“He's right to do what he thinks is best and it's certainly not for me to be judgemental on him in that respect. Had I been his manager then I think I would have said 'let's do a short-term deal at McLaren, for one or two years, and let's see what is out there and see who is moving'. He has taken a gamble.
“Having said that, I do think Mercedes-Benz will be much better this year and I wouldn't be at all surprised if he wins a race in 2013 - in fact, I would be surprised if he doesn't win a race because Lewis has got such speed. If Mercedes can harness that speed and give him the car, he will drag another quarter of a second per lap out of it somewhere and I think he'll do a great job. Time will tell. I wasn't sure Jenson Button was right to go to McLaren but he was. I don't like guessing, I like waiting to see what happens” – Martin Brundle, Sky Sports F1.
“Lewis Hamilton turned down a deal which would have made him the best-paid driver in Formula One as he decided to move to Mercedes - but he and McLaren will make millions more without each other. His departure has allowed McLaren to link up with the world's richest man, Carlos Slim, whose companies back Hamilton's replacement, Sergio Perez. The Mexican will earn about £3million a year, a fraction of the annual retainer of £15m which could have climbed to £25m with bonuses and extras for titles if Hamilton had signed for another five years” – Bob McKenzie, The Daily Express.
“Without doubt Hamilton's move is a gamble, especially given his long-stated ambition to win multiple world titles. But with only one in five years at McLaren - likely to be six - and that back in 2008, he must now feel a change is required. For McLaren, losing their big-name star will hurt, but in Perez they are recruiting a potential future world champion” – Ann Gripper, Daily Mirror.
“With the field as intensely competitive as ever, now is completely the wrong time to embark on such a project. As it now stands, one of the sport’s leading lights seems to have been sold a dream and a promise – if he can stick out the difficult first season, his gamble may come to fruition. Yet if he doesn’t, we might be watching the sad sight of a man with limitless potential and huge talent witnessing his chance to make a legacy rot away in mid-grid purgatory. That’s the risk, and it is hard to be convinced that it outweighs the potential glory” – Ed Owen, The Sports Review.
“I don’t see Lewis winning races in 2013 – and there has to be doubts that the car will be good enough in 2014. And it is easy for a lean couple of years to develop into something longer. Just look what happened to Jacques Villeneuve after he joined BAR having won the title in 1997. He never won another race. Lewis has got a tough task ahead of him at Mercedes. It is a gamble” – Allan McNish, Audi.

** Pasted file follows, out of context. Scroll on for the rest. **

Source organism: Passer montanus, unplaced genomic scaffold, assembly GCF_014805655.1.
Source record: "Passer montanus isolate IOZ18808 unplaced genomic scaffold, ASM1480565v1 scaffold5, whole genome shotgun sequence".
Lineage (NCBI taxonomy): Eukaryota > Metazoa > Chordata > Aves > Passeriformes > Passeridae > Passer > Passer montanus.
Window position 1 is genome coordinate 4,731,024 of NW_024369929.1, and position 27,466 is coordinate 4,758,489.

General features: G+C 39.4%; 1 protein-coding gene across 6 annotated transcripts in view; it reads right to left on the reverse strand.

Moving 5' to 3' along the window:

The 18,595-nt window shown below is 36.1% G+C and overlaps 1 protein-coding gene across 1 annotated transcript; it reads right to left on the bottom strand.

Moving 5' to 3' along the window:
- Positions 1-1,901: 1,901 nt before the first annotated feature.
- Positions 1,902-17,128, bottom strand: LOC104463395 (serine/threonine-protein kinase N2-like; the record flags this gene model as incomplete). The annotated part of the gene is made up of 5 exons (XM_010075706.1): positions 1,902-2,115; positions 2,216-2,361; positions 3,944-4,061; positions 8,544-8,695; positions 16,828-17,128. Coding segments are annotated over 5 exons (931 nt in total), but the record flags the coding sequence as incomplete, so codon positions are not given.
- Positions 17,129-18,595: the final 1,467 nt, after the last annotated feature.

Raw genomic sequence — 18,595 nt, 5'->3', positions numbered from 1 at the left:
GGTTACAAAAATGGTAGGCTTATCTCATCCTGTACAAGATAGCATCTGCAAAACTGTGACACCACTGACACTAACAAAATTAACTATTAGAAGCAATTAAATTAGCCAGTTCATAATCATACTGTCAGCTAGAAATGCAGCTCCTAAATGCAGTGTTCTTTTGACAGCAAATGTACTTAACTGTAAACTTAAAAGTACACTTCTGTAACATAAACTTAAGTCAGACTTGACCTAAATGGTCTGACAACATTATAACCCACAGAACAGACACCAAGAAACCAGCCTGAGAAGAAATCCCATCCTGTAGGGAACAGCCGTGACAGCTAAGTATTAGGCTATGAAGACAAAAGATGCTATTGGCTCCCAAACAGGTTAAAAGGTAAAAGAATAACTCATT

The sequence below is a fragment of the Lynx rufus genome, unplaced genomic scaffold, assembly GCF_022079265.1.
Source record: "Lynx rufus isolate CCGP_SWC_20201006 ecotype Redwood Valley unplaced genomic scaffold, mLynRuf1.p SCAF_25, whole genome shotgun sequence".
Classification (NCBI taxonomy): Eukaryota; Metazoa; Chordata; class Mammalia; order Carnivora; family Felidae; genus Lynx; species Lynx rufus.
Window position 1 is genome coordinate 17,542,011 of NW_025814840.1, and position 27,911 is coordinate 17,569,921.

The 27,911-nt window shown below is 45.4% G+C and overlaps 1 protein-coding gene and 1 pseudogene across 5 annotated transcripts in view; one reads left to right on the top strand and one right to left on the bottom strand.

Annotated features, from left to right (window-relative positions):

“Lewis Hamilton does not know much about racing history and so cannot learn from the mistakes of others. Perhaps he thinks that if it fails he will at least have the consolation of earning loads more money and being a bigger star, thanks to his hustling management that will sell his image here, there and everywhere. That might make him an international celebrity on a bigger scale than he is, but it will not make him a racing legend. Perhaps Mercedes will pull it off and then Hamilton will look clever, but I fear that this will be a move similar to James Hunt joining Wolf; Emerson Fittipaldi joining Fittipaldi, Jacques Villeneuve moving to BAR or Niki Lauda’s ill-fated move to Brabham. History relates that you do not leave a winning team in F1 unless it is to go to another proven winner…” - Joe Saward, GP+ e-magazine.
“Only time will tell if he has made an inspired choice or driven his career up a cul-de-sac. In the meantime, it's fair to say that the 27-year-old has taken an almighty gamble in fixing his future to a team without much of a history (in its current guise at least). In mitigation, Mercedes should be in pole position when the new engine regulations are introduced for 2014, and if Hamilton believes he needs the challenge of being a driving-force and not just a driver then who are we to argue? But at this stage it's hard to shake off the impression that, if we are to treat this solely as a F1 decision, Hamilton has gambled everything on a hunch which owes more to emotion than calculation. Time can't come quickly enough” – Pete Gill, Sky Sports Online.